Toothless, the panther-like Night Fury Dragon burst onto the scene in 2010 in the original “How To Train Your Dragon,” and has stayed in our hearts ever since. That first installment was completely new, with a concept and characters both fresh and fun.
Toothless’ friendship with the main human hero, Hiccup, has always been a driving force behind the movies, and the subsequent television show. Best friends, their bond forged with fire (figuratively and literally). They’ve gone on many adventures, and kindly taken us along with them for the ride.
“How To Train Your Dragon: The Hidden World” follows Hiccup and Toothless on their latest exploits. After the events of the last film, Hiccup is now Chief of his Viking village of Berk, following the death of his father, Stoick the Vast. Toothless, having defeated the Alpha Dragon is now the King of Dragons, the new Alpha that all other Dragons follow and respect.
Berk has become, thanks to Hiccup’s efforts, a sort of dragon reserve, where the dragons they liberate from catchers can live free from harm. It makes for a colorful village, but even though most villages have adapted to lives with dragons around, it slowly but surely becomes less and less practical.
There is a big baddie in the film of course, in the form of Grimmel, played by Academy Award winner, F. Murray Abraham. Abraham’s Grimmel is a departure from the previous villain, physically unimposing, and yet a great deal more cerebral, and so perhaps more frightening and deadly. He plays Grimm as a cunning and calculating adversary with a subtle, understated air of menace.
Cate Blanchett, best known for playing Lady Galadriel in “The Lord Of The Rings” movies as well as Hela in “Thor: Ragnarok,” provides the voice of Hiccup’s mother, Valka; and Gerard Butler of “300” and “Olympus Has Fallen” fame returns in flashbacks as Hiccup’s father, Stoick.
The first “How To Train Your Dragon” featured some of the best flying sequences ever created in an animated film, thanks to no small part to the contributions of Roger Deakins. The famed, award-winning cinematographer consulted on the movie, bringing a level of realism to the flying acrobatics of the dragons. He returns to his advisory role in this third film once again filling the screen with aerial photography that will have audiences gripping their seats. For this reason alone, the movie is worth the iMax ticket.
For most people perhaps the large aerial set-pieces may be the main draw of the series, but in truth, the characters and their relationships are the real attraction. This trilogy is rare in the world of animation in that it allows for its characters to grow and change. In three films we’ve seen Hiccup go from a scrawny little teenager looking to find where he fits in the world to the new chief of his village, and now to leader and protector of his people. He’s aged, and matured, as has Astrid, his lady-love.
The one constant in everything has been Toothless, who, more than a noble steed of a dragon or loyal pet, is a loyal friend and equal. Toothless himself has also grown, now not just a last-of-his-kind Night Fury who found a home, but now also a leader of his own flight of dragons.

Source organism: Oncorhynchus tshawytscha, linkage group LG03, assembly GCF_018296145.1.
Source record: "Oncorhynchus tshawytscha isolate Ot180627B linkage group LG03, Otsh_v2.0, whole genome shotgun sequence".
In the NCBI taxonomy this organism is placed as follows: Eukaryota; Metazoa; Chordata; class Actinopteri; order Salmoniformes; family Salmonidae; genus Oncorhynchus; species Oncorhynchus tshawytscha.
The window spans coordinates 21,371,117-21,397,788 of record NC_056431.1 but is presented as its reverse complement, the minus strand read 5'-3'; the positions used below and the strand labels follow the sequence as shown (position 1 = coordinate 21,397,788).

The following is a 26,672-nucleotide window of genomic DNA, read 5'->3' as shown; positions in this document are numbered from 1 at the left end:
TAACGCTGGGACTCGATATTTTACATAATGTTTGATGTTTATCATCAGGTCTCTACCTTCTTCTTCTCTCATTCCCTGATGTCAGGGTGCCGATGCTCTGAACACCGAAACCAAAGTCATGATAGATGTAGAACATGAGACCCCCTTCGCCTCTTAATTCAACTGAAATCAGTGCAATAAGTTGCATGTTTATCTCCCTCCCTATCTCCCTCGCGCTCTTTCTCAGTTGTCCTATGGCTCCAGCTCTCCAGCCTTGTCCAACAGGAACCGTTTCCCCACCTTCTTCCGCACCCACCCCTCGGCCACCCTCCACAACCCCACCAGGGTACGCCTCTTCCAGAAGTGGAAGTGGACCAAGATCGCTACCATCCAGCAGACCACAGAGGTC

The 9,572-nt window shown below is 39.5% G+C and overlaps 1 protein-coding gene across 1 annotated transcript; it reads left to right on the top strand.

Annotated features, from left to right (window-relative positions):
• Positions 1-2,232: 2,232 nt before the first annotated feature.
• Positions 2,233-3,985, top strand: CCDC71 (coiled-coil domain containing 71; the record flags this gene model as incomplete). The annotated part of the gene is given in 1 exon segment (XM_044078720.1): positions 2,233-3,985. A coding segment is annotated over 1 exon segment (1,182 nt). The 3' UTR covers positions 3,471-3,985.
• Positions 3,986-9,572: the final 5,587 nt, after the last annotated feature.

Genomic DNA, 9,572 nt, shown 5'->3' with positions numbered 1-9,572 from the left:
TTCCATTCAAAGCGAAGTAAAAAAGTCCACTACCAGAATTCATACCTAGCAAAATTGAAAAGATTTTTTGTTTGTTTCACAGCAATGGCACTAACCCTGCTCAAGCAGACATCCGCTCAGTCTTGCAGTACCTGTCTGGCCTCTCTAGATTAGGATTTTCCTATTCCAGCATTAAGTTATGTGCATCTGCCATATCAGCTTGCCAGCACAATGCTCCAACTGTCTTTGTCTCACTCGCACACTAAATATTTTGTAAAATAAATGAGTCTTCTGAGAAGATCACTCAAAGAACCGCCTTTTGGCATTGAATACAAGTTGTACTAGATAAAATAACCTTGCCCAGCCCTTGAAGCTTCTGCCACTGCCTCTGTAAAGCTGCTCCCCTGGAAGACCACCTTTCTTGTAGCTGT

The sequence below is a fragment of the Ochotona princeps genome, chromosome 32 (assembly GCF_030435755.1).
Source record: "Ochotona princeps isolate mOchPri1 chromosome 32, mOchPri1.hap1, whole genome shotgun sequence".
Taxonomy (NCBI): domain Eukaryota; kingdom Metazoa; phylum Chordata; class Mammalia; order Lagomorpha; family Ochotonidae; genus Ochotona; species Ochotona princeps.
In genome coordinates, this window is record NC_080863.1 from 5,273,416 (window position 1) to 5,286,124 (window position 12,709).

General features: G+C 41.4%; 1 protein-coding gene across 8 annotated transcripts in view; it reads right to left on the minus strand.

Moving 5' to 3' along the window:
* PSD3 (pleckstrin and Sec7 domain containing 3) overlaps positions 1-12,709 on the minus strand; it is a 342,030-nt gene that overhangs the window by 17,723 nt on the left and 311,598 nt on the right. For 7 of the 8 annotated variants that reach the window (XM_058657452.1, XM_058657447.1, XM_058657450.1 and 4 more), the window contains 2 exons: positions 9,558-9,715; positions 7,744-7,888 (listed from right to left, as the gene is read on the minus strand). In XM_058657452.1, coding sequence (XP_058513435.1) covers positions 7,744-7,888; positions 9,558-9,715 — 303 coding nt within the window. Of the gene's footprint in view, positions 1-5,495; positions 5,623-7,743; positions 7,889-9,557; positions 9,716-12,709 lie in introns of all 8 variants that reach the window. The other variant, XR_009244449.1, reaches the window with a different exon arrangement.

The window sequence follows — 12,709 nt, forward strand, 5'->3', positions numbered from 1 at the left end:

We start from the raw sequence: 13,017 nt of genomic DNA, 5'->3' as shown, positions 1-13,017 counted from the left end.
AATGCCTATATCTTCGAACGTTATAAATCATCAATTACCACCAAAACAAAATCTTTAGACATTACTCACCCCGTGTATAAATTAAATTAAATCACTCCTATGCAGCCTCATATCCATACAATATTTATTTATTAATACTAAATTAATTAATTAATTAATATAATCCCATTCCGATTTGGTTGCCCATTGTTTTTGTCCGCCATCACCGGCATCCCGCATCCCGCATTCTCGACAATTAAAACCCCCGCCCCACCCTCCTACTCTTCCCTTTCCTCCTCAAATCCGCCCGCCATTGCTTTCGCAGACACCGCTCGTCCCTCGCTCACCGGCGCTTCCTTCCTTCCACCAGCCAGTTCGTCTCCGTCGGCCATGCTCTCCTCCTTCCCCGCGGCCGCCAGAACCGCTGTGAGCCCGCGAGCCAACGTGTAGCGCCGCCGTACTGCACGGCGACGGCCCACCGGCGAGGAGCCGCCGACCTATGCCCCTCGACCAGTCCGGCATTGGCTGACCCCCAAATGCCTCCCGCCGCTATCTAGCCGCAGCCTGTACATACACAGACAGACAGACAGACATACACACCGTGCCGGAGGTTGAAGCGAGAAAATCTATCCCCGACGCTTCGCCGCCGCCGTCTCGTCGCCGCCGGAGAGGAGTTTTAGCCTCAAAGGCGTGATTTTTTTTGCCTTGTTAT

The star power of the voice cast, the flashy eye-candy of the flights on dragon-back, the new villain, all of these are secondary to the friendship they share. The real conflict is what happens now that these two best-of-friends are starting to grow apart?
In the movie we are introduced to a new love, as along the way Hiccup and Toothless meet a Light Fury, a pure white female version of Toothless. The dark-skinned dragon is smitten of course, as will everyone be in the theater.
Toothless’ awkward attempts a courting the Light Fury are genuinely touching and funny. They also display excellent subtle animation, as the entire exchange is carried out completely without words.
We know she’s a complication. We know she’ll be a distraction for Toothless but we also feel happy for him as he is finally not alone. Because now he’s found another of his kind, and with her the promise of a companionship Hiccup could never provide.
“Hidden World” is intended to be the last “How To Train Your Dragon” movie. Once the first movie became a success, director Dean DeBlois planned the continuation as a trilogy, with a definite ending, and an ultimate fate for our two leads.
But fear not, dear viewer. The entirety of the movie may feel a bit rushed, but the entire emotional weight of the characters developed and brought forth from the previous movies comes to the fore, in a touching ending that is both heartwarming and bittersweet, but no less than the one our beloved characters have earned over and over again and rightfully deserve.
And so for those watching, the final moments of the film are sad, yet satisfying. We will miss them, of that there is no doubt. But the wonder of animation and film is that we can always pay them a visit anytime we want to, whether through streaming services like Netflix or though the inevitable boxed-set of blu-rays, or reruns of the many seasons of the television show. We can always relive our adventures with them.
And one day, should the “How To Train Your Dragon” story continue, we’ll all be happily waiting.